What about mycorrhizae? Mycorrhizae are the equivalent of a root for fungi, and they play a key role in plant growth by a strong symbiotic (mutually beneficial) relationship with the plant roots. Hydroponic plants with mycorrhizae tend to be healthier and yield better than those without, just as in soil (17).
Mycorrhizae thrive in hydroponics. In fact, they do so well that when people need to raise mycorrhizae to make spores for inoculum (for example, the inocula used by organic farmers), they raise those mycorrhizae on plants in hydroponic systems (12, 14).
True, you don’t get as many mycorrhizae with high nutrient concentrations (25). The good news is you don’t need high nutrient concentrations for hydroponics—in fact you can get away with a lot lower nutrient levels than you could in soil.
5) It’s about the root surfaces, not the media-- and root surfaces can be abundant in any growing system.
Root surfaces are a “hot spot” of microbial activity (11) both in soil and hydroponics. The microbe populations immediately surrounding the roots are much higher than the surrounding area.
Root zone bacteria in hydroponics were found at 10,000,000,000 cfu per gram of roots (4)—a thousandfold increase over the 10,000,000 cfu milliliter populations in the solution (1, 29). This pattern of relatively low microbial populations in the surrounding environment, but high populations immediately around the roots, is similar to what is found in soil.
It’s these root-zone microbes, or PGPR (plant growth promoting rhizobacteria) that are most responsible for disease suppression, signaling plants to create more secondary metabolites (like flavonoids and other antioxidants), etc.
This difference in population is because plant roots exude mucilage—a complex mix of carbohydrates, amino acids, and organic acids—into the environment. This is a key food source for microbes and a major driver of soil ecology.
In other words, a lot of the “soil flora” that organic agriculture relies on is actually root flora. Microbes will live anywhere there are roots-- not just in soil.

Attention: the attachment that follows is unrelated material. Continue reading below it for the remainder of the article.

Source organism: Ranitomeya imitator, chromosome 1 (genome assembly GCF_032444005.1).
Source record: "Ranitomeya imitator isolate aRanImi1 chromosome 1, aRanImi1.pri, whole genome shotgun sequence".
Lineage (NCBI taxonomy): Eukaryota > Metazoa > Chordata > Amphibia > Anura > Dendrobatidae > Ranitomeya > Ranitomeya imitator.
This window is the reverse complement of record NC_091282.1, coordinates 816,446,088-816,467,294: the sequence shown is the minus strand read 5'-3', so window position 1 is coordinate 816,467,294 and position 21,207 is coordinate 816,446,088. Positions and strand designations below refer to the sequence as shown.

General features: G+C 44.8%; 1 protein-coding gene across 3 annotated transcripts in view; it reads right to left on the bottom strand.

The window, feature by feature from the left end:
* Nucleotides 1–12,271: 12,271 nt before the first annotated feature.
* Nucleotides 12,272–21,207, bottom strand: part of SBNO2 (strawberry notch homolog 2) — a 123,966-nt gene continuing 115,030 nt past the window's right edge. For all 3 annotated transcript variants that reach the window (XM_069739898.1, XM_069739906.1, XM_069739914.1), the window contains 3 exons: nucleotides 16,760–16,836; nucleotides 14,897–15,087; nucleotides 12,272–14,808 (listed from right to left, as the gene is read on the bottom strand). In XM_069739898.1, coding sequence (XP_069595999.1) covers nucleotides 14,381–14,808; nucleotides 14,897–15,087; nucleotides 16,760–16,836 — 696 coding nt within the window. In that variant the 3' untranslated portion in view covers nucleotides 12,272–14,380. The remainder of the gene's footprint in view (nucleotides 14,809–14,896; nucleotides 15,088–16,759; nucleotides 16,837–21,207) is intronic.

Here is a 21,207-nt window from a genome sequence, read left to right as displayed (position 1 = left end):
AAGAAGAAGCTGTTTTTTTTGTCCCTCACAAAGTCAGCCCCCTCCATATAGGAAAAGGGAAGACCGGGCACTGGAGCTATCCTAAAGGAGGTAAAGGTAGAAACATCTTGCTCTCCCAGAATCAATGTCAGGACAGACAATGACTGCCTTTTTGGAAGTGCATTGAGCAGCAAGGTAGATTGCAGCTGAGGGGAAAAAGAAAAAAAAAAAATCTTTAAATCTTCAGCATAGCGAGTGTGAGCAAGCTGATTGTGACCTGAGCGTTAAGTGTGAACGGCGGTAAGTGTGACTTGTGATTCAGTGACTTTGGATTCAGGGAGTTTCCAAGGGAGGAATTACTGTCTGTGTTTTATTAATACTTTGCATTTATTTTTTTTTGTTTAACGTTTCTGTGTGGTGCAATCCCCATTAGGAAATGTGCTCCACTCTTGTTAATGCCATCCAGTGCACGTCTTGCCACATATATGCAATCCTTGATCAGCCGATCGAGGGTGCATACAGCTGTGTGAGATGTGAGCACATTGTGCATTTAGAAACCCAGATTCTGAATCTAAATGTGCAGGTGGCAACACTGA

6) The fact that it’s possible to grow plants in hydroponics at all without them killing themselves by allelopathy is pretty good evidence that there are very active root flora in the systems.
Allelopathy is when one plant species inhibits the growth of the other to compete for resources. Allelopathic compounds inhibit the growth of the other species by negatively impacting their function.
The root exudates of most crops include allelopathic compounds to help plants compete with their neighbors. Without a surrounding microflora, these compounds can build up to levels that are toxic to the plants that create them (6, 18, 29)—in both soil and hydroponic systems.
Plant health depends on a strong microflora around the roots to break these compounds down (24, 32). The fact that it’s possible to grow plants in hydroponics at all without them killing themselves by allelopathy is pretty good evidence that there are very active root flora in most systems, even conventional ones.
7) A substantial body of research shows suppression of plant disease by root flora and other microflora in hydroponics.
A review of these studies in 2011 found suppressive flora in rockwool, NFT, peat, and other hydroponic methods (5, 9, 15, 16, 20, 21, 22, 26, 27, 28, 31). It should be noted that compared to soil, there haven’t been many studies on suppressive flora in hydroponics. The fact that of these few studies, so many have found strong evidence of suppressive flora in hydroponics is important.
So why has the sterility rumor taken root?
One possible explanation for the sterility rumor is the fact that new and poorly-managed hydroponic systems can have very little microflora, leading to disease susceptibility (19). However, since this also occurs in poorly-managed soil farms, this isn’t a reason to consider hydroponics different from soil farms.
Another myth that supports the sterility rumor is that hydroponics is more prone to disease than other techniques. Hydroponics isn’t “more prone to disease” than soil. It’s more prone to one disease—Pythium root rot. Pythium has a spore that swims. So the reason it’s more prominent in hydroponics isn’t because hydroponics has no microbiota—it’s just because it’s easier for the spores to get around in an aquatic environment than in soil. (Even then you can still manage hydroponic systems for disease suppression, so hydroponics aren’t doomed to always have Pythium.)